Ours or theirs?

Like Hugh I like Tony Goodson’s questions:

Cluetrain feels like ours. LoveMarks feels like theirs.

Why are the battle lines being drawn for Cluetrain v LoveMarks?

Isn’t LoveMarks trying to say the same thing?

What is it about LoveMarks that’s winding some of us up so much?

Is it Kevin’s voice in the book and on the website?

Is it that there’s an inconsistency and contradiction in parts of the book?

Why does our gut feel tell us that there’s something missing or wrong?

Part of the answer is in the distinction between broadcast and conversation. Lovemarks tries to glimpse a world beyond brands but its modus operandi is still that of the classic brand: namely it’s a broadcast.It’s the glamorous set-piece book with accompanying speeches by Kevin Roberts and plaudits by the fanbase. Sure, we can nominate a Lovemark to the website but we can’t as far as I can see use the site to question the approach. It’s interactive-lite, not the real thing.

Whereas Hugh, Tony, me and all the other blog participants in this argument have comment and trackback space: we may polemicise in our own way as shamelessly as Kevin Roberts, but our approach shows that we are more open to challenge.

So I’m still very much hoping that the Lovemarks team will accept my suggestion of a public debate so that maybe we get beyond the us-and-them approach…

9 thoughts on “Ours or theirs?

  1. Johnnie Moore

    “So I’m still very much hoping that the Lovemarks team will accept my suggestion of a public debate so that maybe we get beyond the us-and-them approach…”

    Don’t hold your breath, Johnnie. Like you said, their conversation is one-way.

    Besides, they just spent 5 years and millions of dollars inventing and promoting the concept. You think they’re going to risk it all just to keep a few insignificant bloggers happy?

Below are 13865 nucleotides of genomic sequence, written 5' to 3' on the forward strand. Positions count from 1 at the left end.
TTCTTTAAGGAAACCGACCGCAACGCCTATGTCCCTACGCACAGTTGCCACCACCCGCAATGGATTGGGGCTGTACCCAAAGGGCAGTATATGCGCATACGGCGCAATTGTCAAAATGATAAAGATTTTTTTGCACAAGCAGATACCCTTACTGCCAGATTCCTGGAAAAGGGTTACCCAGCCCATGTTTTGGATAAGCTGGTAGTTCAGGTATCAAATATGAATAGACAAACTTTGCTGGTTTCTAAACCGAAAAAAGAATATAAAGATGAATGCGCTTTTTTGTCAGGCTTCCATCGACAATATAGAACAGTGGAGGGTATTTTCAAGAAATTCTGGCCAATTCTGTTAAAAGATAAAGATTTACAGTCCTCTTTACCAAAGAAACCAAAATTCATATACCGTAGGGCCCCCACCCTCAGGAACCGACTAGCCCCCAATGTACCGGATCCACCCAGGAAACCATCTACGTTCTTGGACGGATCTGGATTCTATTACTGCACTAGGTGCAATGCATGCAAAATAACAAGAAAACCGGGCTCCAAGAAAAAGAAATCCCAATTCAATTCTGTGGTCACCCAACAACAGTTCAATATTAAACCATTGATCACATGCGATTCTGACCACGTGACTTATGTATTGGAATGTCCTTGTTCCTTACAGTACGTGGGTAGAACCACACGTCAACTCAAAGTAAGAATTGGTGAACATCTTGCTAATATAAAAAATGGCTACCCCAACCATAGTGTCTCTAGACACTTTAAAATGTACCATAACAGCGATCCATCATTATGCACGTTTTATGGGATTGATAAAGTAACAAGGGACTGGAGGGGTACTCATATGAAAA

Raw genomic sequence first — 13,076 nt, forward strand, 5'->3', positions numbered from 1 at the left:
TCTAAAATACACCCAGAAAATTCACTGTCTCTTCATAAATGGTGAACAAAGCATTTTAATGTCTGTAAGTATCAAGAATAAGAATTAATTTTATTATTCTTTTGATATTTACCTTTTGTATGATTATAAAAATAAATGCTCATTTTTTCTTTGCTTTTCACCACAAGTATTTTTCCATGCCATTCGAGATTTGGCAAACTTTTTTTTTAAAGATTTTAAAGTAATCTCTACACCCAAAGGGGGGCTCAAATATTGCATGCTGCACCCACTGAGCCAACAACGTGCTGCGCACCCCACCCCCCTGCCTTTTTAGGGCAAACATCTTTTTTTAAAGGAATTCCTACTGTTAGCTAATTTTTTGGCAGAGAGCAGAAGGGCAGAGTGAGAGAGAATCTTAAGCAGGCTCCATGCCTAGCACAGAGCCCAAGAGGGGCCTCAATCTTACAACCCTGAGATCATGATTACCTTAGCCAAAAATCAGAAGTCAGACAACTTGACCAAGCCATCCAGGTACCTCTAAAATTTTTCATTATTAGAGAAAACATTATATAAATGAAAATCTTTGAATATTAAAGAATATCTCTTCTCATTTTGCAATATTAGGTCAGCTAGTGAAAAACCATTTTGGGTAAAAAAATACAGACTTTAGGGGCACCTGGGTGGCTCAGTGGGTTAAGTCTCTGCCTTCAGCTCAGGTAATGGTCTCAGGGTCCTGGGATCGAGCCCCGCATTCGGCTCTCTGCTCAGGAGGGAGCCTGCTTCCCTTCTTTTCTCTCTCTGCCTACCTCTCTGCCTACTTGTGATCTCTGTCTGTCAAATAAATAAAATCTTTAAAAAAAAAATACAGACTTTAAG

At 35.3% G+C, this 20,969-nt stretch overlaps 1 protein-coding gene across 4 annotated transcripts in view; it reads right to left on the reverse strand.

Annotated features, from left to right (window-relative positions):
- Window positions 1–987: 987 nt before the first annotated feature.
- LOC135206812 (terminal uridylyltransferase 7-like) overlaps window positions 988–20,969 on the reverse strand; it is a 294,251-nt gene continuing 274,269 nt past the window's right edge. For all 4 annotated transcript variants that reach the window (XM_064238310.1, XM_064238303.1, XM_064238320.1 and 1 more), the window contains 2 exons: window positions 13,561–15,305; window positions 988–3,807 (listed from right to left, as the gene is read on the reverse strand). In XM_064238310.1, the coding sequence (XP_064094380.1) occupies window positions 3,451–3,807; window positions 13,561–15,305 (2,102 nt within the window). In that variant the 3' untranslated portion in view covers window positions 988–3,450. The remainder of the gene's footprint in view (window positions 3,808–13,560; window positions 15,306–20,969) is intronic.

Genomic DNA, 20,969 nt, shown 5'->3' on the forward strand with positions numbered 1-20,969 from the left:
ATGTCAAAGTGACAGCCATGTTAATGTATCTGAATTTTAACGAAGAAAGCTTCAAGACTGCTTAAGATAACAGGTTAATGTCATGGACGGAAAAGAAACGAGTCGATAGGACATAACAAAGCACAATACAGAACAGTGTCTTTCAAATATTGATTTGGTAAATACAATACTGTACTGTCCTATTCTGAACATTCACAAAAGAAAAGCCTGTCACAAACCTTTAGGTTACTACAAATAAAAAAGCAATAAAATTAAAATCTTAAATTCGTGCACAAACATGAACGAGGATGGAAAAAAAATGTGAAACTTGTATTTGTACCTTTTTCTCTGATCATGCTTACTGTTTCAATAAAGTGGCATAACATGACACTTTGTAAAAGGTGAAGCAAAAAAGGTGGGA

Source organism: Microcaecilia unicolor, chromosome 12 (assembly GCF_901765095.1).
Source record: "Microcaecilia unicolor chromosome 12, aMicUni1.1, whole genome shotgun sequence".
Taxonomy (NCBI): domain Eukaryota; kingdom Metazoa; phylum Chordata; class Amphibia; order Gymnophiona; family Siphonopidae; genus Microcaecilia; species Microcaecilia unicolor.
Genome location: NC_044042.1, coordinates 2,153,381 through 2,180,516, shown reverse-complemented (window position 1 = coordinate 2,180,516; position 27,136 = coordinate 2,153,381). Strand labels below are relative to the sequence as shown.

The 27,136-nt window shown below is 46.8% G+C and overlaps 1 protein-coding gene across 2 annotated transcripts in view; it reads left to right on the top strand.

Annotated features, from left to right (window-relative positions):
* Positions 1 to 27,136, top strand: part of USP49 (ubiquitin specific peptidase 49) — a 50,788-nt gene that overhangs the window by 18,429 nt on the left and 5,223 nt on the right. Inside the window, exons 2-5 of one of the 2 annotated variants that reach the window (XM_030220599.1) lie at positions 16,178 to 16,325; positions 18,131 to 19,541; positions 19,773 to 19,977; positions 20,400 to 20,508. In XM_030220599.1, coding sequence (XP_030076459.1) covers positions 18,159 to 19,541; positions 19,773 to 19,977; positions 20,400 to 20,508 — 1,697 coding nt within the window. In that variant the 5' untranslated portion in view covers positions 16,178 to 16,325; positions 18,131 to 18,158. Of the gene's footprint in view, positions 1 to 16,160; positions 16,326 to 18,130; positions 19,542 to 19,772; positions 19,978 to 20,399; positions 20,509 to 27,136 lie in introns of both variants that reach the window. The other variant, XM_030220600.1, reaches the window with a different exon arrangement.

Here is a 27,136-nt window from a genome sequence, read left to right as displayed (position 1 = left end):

Well I will keep breathing Hugh! And at least you seem to want to talk to me. I guess us insignificant bloggers should stick together eh?

  2. Stanley Moss

    This discussion hands Kevin the opportunity to now tell the world, “Isn’t it great that people are so passionate about Lovemarks? That’s excatly what I meant for it to do all along.”

    I suspect he will never opt for a public debate. His worldview was shaped by his days in advertising, controlling messages. So I say, Let the clamour continue.

  3. Tom Asacker

    Want to drag him into the brawl? Drag Tom Peters in! Go to his blog – http://www.tompeters.com – and challenge Tom to bring along his pal Kevin. Get a little firery – in a pseudointellectual fashion – and then dare Peters to ignore you. Go ahead bloggers. I dare you. I double dare you!

    If this doesn’t work, I’ll eat every branded food in Kevin’s book!

  4. Evelyn Rodriguez

    Stanley, never say never. No one’s worldviews are set in concrete (unless that’s their choice) and I’ve read enough of Kevin’s work to be certain that he is quite capable of growth and evolution.

  5. James Cherkoff

    Thanks so much Stanley. Now re-reading this thread I think Tom Asacker hit on a good idea. I think the way to make sure Kevin is listening is via Tom Peters. I don’t have that many mentions myself but it sometimes takes me even weeks to see a citation/reference online.


    I don’t think Love Marks offers anything new at all.

    If you scratch under the surface of Love Marks you find the advertising industry’s infrastructure as it’s been for the last fifty years. That’s Big Agencies using Big Media to shouting about Big Corporates to the rest of the world.

    Scratch under The Clue Train and it’s a different set of foundations. Namely, a networked world where every voice is equal and shouting loudly doesn’t mean anyone will listen. In fact, it just makes people run away or block you out.

    Kevin Roberts is welcome to keep his Love Marks. I’m not interested.


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